Watch and Listen!

Taking the time to listen and watch students during the first few weeks helps educators understand their students' character and interests.

Photo of Stephanie Bartlett
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Who: Educators

What: Sitting down to listen and map out relationships is time well spent in the classroom. Reflecting later on the conversations that I recorded helps me to better understand my students and get a window into their interests and the way they interact with their peers. This provides a strong foundation for the collaborative culture that we build throughout the year together.

Where: I sketch and map anywhere that we spend our time together as a class. We do a lot of learning outside in nature, as well as around the school.

When: When students are busy working or playing, take a few minutes to sit quietly. Teach students that when they see you journaling, you are working as if you are busy helping a student and will be with them shortly. This sounds impossible (and sometimes it is!) but when inspiration hits, do it!! 

Why: establishing a positive classroom environment based on respect is not new. Establishing a culture of collaboration and trust with the intent to develop the mindset of design thinking is different. The more you can learn right away about what makes everyone tick, the faster you can teach students to build trust and work together. 

We begin each day with smiles and a greeting. Care is taken to model positive language and actions during play and large group activities. Early in the year, we focus on the question: 
What does learning look like in our classroom? Students are learning that we have an indoor classroom and we often learn outside too. Wherever we learn, we can learn to collaborate.

Adaptability:  Record the information and use it as a teacher designer. After a couple of practices, I began to listen with intention, with my antennae up for curricular and character content. How might I use student conversations to inform my planning? What tools/advice can I offer students in this moment to deepen their thinking/work/interactions? This knowledge from the listening can be applied to individual learning stories in student learner profiles or to look mainly  at the classroom culture.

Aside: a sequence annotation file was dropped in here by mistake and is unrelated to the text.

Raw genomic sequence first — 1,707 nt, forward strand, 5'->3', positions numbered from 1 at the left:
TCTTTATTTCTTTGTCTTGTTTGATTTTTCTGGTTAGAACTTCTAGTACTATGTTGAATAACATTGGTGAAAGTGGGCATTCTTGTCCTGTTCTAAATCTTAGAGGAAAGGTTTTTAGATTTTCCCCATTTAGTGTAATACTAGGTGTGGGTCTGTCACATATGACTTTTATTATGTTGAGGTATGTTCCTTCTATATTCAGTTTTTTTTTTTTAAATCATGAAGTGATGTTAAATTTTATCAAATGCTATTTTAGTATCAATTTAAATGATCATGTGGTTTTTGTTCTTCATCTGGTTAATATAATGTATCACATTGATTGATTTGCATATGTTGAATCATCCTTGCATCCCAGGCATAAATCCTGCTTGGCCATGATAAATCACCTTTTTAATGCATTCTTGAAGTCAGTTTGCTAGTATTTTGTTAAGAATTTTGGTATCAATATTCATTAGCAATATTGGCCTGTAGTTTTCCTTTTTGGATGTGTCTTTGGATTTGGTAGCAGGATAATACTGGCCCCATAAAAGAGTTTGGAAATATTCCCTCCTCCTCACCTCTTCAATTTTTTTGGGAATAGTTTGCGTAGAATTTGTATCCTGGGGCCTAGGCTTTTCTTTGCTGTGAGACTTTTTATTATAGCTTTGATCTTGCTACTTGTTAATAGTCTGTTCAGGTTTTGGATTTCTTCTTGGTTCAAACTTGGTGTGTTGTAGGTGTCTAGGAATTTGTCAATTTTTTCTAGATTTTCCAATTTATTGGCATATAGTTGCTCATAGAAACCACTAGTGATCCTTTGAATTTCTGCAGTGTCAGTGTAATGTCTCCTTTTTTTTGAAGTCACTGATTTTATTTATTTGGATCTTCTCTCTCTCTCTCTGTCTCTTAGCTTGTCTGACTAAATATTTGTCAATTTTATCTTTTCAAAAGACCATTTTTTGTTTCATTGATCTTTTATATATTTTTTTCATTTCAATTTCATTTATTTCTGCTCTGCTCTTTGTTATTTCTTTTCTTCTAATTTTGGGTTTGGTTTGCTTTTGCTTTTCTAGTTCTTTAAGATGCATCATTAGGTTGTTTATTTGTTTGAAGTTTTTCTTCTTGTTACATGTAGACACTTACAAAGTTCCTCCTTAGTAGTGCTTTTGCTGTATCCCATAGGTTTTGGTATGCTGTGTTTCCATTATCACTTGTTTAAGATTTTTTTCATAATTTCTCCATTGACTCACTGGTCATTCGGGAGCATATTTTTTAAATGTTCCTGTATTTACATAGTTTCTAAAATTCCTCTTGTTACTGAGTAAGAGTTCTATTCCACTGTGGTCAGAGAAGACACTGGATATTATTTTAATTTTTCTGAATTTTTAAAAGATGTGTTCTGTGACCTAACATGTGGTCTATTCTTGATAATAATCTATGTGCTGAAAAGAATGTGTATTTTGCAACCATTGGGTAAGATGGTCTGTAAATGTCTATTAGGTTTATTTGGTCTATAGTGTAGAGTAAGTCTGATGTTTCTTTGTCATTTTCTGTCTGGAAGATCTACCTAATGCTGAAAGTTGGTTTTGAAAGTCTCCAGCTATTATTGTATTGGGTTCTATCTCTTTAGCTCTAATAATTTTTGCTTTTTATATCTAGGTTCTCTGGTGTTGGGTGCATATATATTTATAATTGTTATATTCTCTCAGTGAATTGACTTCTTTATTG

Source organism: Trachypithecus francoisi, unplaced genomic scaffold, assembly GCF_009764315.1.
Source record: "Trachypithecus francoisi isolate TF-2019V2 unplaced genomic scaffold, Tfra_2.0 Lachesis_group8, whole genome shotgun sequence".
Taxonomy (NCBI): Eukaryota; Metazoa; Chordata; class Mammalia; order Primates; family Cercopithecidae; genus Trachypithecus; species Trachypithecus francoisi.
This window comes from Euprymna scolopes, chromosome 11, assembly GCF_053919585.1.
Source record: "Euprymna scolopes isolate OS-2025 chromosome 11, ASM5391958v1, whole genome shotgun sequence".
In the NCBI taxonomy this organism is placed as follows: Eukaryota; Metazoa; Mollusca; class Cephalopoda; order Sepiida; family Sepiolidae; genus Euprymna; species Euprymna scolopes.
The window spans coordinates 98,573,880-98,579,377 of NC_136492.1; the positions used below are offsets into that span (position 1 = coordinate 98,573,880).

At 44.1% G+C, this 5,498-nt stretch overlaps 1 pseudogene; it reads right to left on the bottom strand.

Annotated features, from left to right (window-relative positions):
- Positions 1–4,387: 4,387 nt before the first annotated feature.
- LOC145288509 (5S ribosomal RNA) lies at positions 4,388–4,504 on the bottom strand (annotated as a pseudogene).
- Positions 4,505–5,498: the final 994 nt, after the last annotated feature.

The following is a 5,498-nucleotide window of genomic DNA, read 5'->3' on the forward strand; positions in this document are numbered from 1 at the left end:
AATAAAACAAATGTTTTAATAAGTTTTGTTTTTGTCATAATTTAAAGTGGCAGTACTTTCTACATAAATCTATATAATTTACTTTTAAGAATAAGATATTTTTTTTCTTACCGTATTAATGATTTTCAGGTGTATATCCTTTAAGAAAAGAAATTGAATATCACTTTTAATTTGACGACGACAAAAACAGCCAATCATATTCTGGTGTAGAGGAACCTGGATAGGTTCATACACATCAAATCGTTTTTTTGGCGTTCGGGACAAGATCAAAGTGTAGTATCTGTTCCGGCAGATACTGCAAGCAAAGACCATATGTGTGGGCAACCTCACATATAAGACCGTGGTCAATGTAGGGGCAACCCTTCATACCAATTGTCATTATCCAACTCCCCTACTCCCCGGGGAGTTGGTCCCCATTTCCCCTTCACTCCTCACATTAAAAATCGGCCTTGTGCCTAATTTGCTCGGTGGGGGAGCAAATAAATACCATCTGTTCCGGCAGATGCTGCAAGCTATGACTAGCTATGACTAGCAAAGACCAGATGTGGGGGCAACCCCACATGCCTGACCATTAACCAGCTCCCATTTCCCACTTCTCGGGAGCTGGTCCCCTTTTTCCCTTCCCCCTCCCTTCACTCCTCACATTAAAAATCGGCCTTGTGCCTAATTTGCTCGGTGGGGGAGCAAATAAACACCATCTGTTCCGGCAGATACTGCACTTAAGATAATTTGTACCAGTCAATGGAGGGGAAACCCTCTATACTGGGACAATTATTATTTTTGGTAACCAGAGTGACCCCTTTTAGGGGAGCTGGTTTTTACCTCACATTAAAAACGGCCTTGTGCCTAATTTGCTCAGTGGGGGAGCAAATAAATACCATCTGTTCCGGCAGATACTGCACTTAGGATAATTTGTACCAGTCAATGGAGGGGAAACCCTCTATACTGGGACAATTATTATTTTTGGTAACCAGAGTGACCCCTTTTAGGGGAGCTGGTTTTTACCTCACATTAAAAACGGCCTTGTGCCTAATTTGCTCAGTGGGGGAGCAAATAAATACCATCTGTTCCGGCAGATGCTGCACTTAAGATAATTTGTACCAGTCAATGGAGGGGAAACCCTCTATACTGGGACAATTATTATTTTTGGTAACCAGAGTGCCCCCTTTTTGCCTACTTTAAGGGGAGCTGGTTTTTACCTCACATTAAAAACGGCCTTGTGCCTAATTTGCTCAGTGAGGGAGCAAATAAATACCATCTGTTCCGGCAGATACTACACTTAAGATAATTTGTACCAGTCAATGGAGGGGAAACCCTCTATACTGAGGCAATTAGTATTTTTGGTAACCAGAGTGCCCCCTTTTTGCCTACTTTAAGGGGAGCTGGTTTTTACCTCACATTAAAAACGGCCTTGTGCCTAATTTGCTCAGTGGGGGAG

Scaleability: This is a technique for the educator that is flexible and portable for any grade level. The conversations and interactions will vary from Kindergarten to grade 12. 

Potential for impact:  How do we treat each other in our classroom? This is a question that helps form the foundation of collaboration.

I am often present, listening, so that I can facilitate relationships and learning. This has ignited a deeper passion for building character in our classroom culture. The characteristics of grit, curiosity, determination and empathy are already there in our students. Bring them to the surface and link them together to help develop confident and unique learners who recognize each others' strengths. 


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Photo of Garreth Heidt
Team

Stephanie,
I'm intrigued by how you're actually modeling the kind of ethnographic research designers engage in.  In the classes I used to teach at the Middle School level, keen observation was a skill I taught through sketching, listening, and using photography.  I can only imagine what's going through your student's heads as they watch you watching them.  How wonderful.  Were I a student, I'd be like, "Can I do that, too?"  And then...you're on your way!

Photo of Erin Quinn
Team

Garreth Heidt I love this thought. One of my faaaaavourite things is when I model something and my kids say "Can I do that too??" Love it.

Photo of Garreth Heidt
Team

I know...I used to get that so much more in MS and Elem.  Now, at the HS, I'm watching kids and saying..."Hey, can I do that, too?"  (Especially with technology!)

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